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Florida State University Business Review

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Fla. St. U. Bus. Rev.



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Positive statutory law – principally the Internal Revenue Coe – is the most important source of tax rules. Despite its volume, however, the Code contains many gaps. Tax regulations promulgated by the Department of the Treasury are the principal vehicles for filling the most important gaps.

When consistent with the Code and issued pursuant to proper procedures, Treasure Regulations have the force of law. The validity of Treasury Regulations has been a major battleground in contemporary tax litigation. In the last five years alone, the issue has arisen in high profile cases such as Swallows, Mannella, Lantz, Mayo, Dominion Resources, and Loving.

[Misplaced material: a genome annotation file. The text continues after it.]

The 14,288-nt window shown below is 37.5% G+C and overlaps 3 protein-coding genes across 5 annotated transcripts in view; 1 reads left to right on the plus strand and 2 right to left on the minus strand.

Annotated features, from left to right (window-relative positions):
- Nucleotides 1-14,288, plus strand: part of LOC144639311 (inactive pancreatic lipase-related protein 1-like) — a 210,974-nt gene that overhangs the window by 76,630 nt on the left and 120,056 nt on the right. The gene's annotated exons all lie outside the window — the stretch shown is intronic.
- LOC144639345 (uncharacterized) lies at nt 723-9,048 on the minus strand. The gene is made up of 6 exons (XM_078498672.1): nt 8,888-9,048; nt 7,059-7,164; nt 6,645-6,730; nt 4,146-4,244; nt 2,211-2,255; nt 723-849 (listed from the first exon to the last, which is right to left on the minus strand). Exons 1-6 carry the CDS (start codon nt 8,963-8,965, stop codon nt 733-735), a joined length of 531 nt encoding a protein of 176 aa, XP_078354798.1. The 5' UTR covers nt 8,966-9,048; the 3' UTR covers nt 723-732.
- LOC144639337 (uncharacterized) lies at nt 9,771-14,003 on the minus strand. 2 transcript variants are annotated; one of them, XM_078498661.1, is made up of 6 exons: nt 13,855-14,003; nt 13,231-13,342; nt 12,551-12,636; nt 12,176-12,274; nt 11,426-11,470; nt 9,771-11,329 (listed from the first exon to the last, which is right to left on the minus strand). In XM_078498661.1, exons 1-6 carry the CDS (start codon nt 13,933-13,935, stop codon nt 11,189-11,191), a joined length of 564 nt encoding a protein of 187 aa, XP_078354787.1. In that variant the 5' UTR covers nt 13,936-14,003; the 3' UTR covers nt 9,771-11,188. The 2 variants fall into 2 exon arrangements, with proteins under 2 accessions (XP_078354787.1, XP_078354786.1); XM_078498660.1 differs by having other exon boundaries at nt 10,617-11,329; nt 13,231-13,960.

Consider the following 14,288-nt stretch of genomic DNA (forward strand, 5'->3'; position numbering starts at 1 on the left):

United States v. Home Concrete & Supply, LLC is the Supreme Court’s most recent fray into the thicket of the validity of Treasury tax regulations. The decision disappointed some because the Court avoided many significant issues raised by commentators or briefed by the parties.

Nonetheless, Home Concrete gives us much to digest. Some reactions to the decision appear below. They are grouped into four headings: (1) litigation balance between the government and taxpayers, (2) retroactivity, (3) deference doctrine, and (4) statutory interpretation. These considerations are developed below after a brief description of the Home Concrete decision.


© 2014 Steve R. Johnson


First published in Florida State University Business Review.

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